Andy Schmookler: Letting money buy power corrupts our money system, too

In its opinion in Citizens United, the Republican-appointed Supreme Court majority pretended it wasn’t true. But every sane person knows otherwise: allowing unlimited money to flow into our election process corrupts our democracy. “One person, one vote” gets replaced by “one dollar, one vote,” which means that the increasing inequalities of wealth in America subvert the democratic idea of equality of political voice among all citizens.

But less obviously, allowing money to buy political power corrupts not only the political system, but the money system as well.

I used to call out the Koch Brothers, for their campaign to misinform the public about climate change, as being not only immoral but also a kind of crazy. What kind of insanity is it, I asked, for billionaires who already have more money than they and their children and their grandchildren could spend in a lifetime, to damage the future for generations to come, and for life on earth generally, just to get still more money for themselves?

I was thinking of money as something that entitles the owner to get economic goods. And for billionaires like the Koch Brothers, the limit to the goodies they might benefit from consuming or owning has long since been passed.

But in a political system like the one being fashioned by things like the Citizens United decision, money isn’t about acquiring economic goods in the pursuit of happiness. It is about buying the government in the pursuit of power.

The heart of the matter is this: economic expansion can be synergistic, a process in which everyone gains; but power is a zero-sum game, meaning that there’s only so much to go around, and so one person’s gain is necessarily offset by someone else’s loss.

To put it another way: we can all get richer together, but we can’t all get more powerful together.

So letting money buy power removes all barriers to greed, because what looks at first like insatiable greed can really be an insatiable lust for power.

The Koch Brothers’ sacrifice of the future of our planet for their own enrichment no longer looks crazy and despicably immoral. It now looks just despicably immoral.

But it’s not only the Koch Brothers’ conduct that can be warped by this undemocratic translatability of money into power over the American government.

The American economy worked great, a half century ago, when the CEOs of our corporations earned some 20-40 times as much as the workers on the shop floor. Now they earn 200-400 times as much, and the economy is not working as well.

Inequalities of income and wealth have expanded hugely in recent times. It’s well established that great economic inequality hobbles economic growth. The flow of money to the rich doesn’t create nearly as much demand for more goods and services as money going to average families, because it is those with less who need to spend more of what they get. Funneling more money to the rich and hollowing out the middle class thus leads to a more sluggish economy.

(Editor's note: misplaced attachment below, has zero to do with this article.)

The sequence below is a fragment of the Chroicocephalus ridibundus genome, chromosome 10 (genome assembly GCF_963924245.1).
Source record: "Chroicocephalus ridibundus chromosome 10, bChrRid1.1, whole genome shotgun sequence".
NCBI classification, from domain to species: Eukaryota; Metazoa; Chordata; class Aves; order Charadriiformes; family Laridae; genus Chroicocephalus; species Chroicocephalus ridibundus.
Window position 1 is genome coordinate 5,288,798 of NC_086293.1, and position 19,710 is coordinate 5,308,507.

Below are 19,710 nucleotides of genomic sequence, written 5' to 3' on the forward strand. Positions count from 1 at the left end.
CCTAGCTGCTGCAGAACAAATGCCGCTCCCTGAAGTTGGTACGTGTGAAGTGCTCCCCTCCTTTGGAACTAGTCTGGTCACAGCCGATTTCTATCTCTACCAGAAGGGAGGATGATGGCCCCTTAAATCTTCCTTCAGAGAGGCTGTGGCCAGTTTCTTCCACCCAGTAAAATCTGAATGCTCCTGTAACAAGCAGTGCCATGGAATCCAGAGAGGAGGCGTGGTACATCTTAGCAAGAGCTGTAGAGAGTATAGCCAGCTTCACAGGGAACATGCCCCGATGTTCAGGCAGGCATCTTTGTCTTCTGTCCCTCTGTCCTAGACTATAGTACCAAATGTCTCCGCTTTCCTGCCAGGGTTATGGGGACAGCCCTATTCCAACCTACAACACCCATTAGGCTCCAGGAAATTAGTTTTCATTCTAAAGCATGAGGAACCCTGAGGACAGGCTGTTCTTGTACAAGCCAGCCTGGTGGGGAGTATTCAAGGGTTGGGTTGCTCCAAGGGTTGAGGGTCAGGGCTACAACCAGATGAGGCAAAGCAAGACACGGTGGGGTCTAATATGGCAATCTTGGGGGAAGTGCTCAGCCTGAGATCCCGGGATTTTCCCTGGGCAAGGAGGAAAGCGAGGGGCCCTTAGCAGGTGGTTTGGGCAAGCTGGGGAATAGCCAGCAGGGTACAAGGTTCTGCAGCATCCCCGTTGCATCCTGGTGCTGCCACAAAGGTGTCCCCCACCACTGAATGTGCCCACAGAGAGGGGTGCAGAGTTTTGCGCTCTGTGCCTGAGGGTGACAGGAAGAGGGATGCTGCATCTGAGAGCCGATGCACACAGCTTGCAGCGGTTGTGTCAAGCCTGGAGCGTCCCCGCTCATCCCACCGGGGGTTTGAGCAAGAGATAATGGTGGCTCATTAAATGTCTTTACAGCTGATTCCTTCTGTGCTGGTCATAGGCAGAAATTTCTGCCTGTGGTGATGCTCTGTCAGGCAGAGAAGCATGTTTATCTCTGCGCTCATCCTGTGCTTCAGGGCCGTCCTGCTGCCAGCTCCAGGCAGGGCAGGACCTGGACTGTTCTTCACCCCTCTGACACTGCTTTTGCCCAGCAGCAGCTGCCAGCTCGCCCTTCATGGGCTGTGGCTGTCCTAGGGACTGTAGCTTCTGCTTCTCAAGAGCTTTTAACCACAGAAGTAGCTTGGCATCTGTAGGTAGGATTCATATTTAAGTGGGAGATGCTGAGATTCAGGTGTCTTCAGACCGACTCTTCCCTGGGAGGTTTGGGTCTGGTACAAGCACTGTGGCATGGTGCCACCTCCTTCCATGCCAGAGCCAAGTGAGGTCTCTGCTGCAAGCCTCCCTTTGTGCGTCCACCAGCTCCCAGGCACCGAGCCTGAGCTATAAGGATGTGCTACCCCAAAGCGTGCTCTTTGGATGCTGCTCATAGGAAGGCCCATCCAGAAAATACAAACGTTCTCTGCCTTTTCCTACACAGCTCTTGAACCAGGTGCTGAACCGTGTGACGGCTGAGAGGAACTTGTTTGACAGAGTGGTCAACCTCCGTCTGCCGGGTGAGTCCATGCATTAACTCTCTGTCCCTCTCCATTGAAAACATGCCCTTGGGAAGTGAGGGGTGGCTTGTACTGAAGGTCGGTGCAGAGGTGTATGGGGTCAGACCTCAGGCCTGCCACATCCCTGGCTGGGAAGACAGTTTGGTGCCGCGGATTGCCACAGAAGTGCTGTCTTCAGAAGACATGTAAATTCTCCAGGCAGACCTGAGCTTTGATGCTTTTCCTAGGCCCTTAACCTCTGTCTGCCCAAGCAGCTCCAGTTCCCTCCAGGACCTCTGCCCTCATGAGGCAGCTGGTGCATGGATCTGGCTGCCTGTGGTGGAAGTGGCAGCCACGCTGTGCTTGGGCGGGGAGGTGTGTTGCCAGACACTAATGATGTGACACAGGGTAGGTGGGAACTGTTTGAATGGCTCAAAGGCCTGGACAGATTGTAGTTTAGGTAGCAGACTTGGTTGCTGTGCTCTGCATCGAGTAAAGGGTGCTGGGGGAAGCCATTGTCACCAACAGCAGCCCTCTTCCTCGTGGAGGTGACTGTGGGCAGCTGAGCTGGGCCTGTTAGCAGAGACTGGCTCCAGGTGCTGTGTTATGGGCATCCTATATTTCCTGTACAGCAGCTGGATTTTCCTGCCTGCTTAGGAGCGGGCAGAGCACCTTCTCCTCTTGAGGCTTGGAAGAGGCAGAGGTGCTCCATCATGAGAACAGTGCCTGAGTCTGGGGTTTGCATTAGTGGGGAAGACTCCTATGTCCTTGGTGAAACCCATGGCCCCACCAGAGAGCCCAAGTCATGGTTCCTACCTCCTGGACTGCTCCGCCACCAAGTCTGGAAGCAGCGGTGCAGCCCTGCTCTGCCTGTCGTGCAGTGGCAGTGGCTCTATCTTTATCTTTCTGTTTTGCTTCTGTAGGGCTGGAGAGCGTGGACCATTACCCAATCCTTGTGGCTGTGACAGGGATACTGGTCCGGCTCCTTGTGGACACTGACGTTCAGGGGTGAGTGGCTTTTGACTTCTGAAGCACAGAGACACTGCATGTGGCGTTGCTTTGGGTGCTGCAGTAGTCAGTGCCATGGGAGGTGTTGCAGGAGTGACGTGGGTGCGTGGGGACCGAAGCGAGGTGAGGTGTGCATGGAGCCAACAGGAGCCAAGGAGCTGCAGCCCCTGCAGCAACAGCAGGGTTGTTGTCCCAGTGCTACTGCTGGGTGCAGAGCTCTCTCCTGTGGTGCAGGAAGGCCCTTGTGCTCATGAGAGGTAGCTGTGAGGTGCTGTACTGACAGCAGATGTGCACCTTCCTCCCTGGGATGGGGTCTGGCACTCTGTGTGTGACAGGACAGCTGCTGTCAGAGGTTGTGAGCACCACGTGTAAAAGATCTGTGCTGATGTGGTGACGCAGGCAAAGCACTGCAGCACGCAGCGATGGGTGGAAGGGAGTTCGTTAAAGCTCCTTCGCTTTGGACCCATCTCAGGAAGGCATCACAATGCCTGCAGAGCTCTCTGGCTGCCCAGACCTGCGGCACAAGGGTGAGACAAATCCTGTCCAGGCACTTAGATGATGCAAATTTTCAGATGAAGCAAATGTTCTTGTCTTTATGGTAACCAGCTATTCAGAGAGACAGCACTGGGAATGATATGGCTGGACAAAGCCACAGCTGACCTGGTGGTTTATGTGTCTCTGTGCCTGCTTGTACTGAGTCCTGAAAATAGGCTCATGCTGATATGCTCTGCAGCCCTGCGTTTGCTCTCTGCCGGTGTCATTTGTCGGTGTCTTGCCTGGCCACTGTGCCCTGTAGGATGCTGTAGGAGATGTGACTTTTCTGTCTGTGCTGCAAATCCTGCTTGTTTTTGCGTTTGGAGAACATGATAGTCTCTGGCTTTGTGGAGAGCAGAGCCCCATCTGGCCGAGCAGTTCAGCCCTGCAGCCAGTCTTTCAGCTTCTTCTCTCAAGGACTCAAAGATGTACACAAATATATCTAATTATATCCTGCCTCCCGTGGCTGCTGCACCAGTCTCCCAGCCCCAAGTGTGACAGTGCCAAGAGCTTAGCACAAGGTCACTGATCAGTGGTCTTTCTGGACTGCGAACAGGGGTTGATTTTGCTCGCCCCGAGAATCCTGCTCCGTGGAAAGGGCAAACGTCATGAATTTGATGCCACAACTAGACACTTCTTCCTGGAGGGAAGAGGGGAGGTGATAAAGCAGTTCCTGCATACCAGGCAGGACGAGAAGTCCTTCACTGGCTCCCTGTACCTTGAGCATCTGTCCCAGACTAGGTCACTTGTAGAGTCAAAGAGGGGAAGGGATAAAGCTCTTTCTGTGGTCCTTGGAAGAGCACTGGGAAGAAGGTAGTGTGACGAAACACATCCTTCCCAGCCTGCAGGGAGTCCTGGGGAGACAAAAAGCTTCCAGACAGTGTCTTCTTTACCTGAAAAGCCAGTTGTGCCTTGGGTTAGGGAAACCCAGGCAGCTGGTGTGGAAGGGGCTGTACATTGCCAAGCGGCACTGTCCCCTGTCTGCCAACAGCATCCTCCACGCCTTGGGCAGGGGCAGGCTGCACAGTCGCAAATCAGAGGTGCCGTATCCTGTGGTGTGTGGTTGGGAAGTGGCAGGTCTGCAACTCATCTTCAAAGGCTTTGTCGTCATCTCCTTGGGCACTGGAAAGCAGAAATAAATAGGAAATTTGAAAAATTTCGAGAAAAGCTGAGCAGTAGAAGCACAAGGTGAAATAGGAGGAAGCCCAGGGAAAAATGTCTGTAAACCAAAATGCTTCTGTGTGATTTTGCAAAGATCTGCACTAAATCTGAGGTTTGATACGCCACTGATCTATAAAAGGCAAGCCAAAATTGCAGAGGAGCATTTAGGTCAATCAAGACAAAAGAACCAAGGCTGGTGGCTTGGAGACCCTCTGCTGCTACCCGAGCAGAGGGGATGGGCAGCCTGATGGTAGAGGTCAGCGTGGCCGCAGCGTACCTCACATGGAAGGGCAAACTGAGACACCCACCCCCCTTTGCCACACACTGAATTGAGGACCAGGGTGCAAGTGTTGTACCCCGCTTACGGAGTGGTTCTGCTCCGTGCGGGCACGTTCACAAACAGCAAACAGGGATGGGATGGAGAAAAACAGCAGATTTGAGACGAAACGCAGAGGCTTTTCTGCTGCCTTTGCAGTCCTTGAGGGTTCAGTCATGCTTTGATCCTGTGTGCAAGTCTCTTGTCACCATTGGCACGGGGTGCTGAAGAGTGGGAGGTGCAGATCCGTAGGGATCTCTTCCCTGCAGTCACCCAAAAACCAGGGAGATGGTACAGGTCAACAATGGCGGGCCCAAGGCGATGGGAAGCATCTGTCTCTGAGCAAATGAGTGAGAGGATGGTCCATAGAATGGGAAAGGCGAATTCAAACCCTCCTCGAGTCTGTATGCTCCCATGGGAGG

It used to be that as the productivity of American workers increased, their wages would increase proportionally. But over the past decade and a half workers have stopped getting their share of the gains of that productivity growth, and all the gains have gone instead into corporate profits.

But that channeling into corporate coffers of all the economic gains has helped keep our economy in the ditch. Corporations have been slow to invest or produce more because they see there’s no demand for such extra production. The demand in our economy is weak — and the lack of aggregate demand is why our recovery has been so slow — because average American families are not getting their fair share of the bounty they help to produce.

So this pursuit of more and more wealth by those individuals and corporations who already have enormous riches is a major impediment to restoring America’s economic health.

But while the present flow of money to the haves from the have-nots makes no economic sense — let alone no sense in terms of our values of fairness for average people and concern about their well-being — it makes more sense the more that money is allowed to buy control over the government of the United States.

Greed and the lust for power have been able to combine forces, thanks to the advance of plutocracy abetted by Supreme Court decisions like Citizens United. They make a deadly combination.

Not only does this deadly mix corrode the democratic values embedded in the political system our founders bequeathed us. But they also corrupt and damage our once-dynamic economy.

Andy Schmookler, the Democratic nominee for Congress in 2012, is an award-winning author who lives in Shenandoah County.

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